Vaso-occlusive Mechanisms that Induce Hypoxia and Cause Glioma Progression.
Principal Investigator: Daniel Brat
Abstract: Glioblastoma (GBM) is the most common primary brain tumor and also the highest grade (WHO gradeIV). Progression to GBM represents an abrupt turning point, with death quickly following the transition. One of the most specific pathologic features that emerges during the transition and distinguishes GBM from lower grade tumors is necrosis with surrounding cellular "pseudopalisades". Pseudopalisades are composed of hypoxic tumor cells that secrete pro-angiogenic factors critical for promoting angiogenesis and tumor expansion. Mechanisms underlying the development of pseudopalisades, hypoxia, and necrosis in GBM are undefined, but we believe that understanding their origins will be critical for attempts to stabilize this disease. We hypothesize that vaso-occlusion and intravascular thrombosis give rise to pseudopalisades and the ensuing hypoxia-induced angiogenic cascade, accounting for the abrupt onset of rapid disease progression. Our preliminary data has demonstrated that thrombotic vascular occlusion within the neoplasm is associated with hypoxia-induced outward migration of glioma cells to form pseudopalisades. Mechanisms by which neoplastic cells induce endothelial damage, vaso-occlusion, and thrombosis have not been established. Ang- 2 is a Tie-2 receptor antagonist that mediates endothelial apoptosis in experimental gliomas and is a prime candidate for initiating these events. Since PTEN mutations occur during the transition to GBM, we will examine whether PTEN loss leads to the secretion of proteins that trigger endothelial apoptosis through Ang- 2. We also hypothesize that increased expression of the pro-thrombotic proteins tissue factor (TF) and protease activated receptor-1 (PAR1) promote intravascular thrombosis. We will examine whether PTEN loss or hypoxia promotes TF-mediated intravascular clotting and whether PAR1 activation leads to increased cellular migration associated with pseudopalisade formation. An animal model of astrocytoma will be used to validate the significance of PTEN loss, TF expression and intravascular thrombosis in the progression to GBM and to determine if anti-thrombotic therapies are capable of delaying the development of hypoxia and prolonging survival. Vaso-occlusion and intravascular thrombosis have not been previously recognized as driving forces in the development of hypoxia, angiogenesis and glioma progression. This proposal introduces entirely novel concepts that may explain the highly aggressive properties of GBM and suggests therapeutic approaches that could potentially stabilize its progression.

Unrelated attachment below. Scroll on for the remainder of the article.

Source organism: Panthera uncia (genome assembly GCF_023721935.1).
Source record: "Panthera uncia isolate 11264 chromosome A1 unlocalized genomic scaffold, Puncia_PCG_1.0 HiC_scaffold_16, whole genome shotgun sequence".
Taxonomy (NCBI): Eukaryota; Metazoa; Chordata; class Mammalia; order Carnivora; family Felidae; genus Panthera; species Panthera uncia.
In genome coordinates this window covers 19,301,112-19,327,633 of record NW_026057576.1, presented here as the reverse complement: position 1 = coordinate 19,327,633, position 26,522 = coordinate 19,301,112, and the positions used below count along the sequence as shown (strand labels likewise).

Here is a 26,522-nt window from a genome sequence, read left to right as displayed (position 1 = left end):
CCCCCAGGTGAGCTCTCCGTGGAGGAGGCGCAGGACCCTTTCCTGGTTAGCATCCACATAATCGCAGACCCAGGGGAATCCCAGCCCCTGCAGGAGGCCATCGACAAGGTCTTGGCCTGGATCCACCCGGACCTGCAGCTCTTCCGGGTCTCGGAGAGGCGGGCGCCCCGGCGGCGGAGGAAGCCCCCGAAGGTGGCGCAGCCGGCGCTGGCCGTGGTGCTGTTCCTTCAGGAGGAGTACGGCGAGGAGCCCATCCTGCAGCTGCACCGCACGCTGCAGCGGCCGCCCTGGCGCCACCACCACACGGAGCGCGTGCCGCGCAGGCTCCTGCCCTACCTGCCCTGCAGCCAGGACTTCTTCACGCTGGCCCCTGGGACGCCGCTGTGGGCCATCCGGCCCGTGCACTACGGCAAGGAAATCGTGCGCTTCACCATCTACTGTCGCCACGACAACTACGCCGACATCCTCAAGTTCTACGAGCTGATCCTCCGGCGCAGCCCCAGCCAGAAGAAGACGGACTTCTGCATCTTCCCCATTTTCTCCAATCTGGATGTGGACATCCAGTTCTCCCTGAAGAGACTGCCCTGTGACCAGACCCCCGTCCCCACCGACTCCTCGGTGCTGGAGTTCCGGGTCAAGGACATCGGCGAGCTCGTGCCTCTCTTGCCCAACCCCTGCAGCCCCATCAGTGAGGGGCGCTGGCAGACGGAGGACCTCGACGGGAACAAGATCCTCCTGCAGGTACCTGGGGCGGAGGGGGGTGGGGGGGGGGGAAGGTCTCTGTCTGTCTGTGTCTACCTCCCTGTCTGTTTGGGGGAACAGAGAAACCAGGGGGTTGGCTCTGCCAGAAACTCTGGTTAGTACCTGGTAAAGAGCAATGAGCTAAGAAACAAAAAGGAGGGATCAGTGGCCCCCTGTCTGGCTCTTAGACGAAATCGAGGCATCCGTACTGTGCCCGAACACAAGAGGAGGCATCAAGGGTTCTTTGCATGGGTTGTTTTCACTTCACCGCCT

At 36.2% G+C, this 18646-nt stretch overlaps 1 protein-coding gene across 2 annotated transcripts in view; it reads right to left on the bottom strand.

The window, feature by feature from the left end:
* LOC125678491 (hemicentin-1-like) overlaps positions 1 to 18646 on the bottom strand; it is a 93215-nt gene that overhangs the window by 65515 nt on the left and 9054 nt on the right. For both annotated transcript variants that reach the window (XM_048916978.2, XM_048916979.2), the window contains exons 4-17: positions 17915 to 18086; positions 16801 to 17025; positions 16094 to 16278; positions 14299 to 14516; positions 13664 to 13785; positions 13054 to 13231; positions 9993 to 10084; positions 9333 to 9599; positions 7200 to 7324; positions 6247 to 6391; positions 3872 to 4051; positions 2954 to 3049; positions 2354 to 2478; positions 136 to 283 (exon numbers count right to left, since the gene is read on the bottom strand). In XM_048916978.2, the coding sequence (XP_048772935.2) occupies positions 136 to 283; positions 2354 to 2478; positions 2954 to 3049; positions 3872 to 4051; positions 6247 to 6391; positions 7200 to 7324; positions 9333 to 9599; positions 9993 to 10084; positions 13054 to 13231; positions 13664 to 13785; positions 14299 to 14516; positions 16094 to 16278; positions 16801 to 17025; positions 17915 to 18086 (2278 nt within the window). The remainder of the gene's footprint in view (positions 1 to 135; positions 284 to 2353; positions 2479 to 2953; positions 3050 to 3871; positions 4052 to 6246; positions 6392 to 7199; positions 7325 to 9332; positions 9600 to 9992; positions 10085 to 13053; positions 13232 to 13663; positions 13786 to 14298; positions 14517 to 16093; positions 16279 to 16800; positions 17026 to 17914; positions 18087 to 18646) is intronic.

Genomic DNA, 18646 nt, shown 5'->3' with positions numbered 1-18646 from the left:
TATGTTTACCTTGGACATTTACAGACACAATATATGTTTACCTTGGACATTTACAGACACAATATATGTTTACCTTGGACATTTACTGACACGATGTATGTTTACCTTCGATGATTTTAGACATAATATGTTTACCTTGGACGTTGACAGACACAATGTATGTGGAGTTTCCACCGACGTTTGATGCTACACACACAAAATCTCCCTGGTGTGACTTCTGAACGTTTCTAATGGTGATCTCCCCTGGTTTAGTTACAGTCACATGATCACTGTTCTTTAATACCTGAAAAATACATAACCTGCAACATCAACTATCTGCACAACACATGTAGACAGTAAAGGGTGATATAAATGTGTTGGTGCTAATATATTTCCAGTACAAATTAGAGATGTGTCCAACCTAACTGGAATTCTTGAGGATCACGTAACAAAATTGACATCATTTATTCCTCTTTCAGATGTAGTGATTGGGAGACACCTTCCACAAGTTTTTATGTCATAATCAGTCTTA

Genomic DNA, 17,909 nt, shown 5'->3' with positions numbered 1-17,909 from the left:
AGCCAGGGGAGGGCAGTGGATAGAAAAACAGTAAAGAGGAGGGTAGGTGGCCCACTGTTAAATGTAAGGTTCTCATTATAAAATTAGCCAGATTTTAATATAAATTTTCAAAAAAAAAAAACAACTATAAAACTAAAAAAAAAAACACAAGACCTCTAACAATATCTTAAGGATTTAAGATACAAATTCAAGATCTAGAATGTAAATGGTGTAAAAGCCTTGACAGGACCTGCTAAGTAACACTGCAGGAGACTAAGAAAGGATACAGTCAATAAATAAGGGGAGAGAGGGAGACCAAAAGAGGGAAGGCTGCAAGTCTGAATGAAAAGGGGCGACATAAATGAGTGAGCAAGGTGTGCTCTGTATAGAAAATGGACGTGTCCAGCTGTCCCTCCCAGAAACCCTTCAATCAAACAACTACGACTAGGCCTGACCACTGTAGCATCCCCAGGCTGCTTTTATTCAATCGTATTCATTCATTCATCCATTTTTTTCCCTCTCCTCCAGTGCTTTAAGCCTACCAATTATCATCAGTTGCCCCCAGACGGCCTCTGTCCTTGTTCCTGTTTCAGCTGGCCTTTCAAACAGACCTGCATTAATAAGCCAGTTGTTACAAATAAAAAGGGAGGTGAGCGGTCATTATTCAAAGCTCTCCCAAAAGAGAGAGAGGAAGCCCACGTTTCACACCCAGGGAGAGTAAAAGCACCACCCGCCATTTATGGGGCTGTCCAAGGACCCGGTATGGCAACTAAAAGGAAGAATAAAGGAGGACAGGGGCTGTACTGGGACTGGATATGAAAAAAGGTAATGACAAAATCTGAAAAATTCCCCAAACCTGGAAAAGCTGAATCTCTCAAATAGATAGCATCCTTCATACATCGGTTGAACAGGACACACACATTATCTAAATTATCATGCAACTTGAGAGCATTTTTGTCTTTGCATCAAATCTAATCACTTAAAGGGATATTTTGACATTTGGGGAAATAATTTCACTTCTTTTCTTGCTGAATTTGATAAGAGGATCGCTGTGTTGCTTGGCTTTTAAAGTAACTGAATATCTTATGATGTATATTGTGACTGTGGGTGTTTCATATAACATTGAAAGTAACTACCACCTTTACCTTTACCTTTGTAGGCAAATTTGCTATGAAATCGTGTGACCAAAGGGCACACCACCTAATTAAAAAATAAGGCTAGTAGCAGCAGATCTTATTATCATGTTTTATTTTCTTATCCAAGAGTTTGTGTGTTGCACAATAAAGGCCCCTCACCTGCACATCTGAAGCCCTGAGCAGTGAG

Funding Period: ----------------2006 - ---------------2011-
more information: NIH RePORT
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Department of Pathology, Winship Cancer Institute, Emory University School of Medicine, Atlanta, GA 30322, USA
J Neuropathol Exp Neurol 65:529-39. 2006....
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Department of Pathology and Laboratory Medicine, Winship Cancer Institute, Emory University School of Medicine, Atlanta, Georgia 30322, USA
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Departments of Pathology and Laboratory Medicine and Winship Cancer Institute, Emory University School of Medicine, 1364 Clifton Road NE, Atlanta, GA 30322, USA
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Department of Pathology and Laboratory Medicine, Emory University School of Medicine, Atlanta, GA 30322, USA
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Department of Pathology and Laboratory Medicine, Emory University School of Medicine, Atlanta, Georgia, USA
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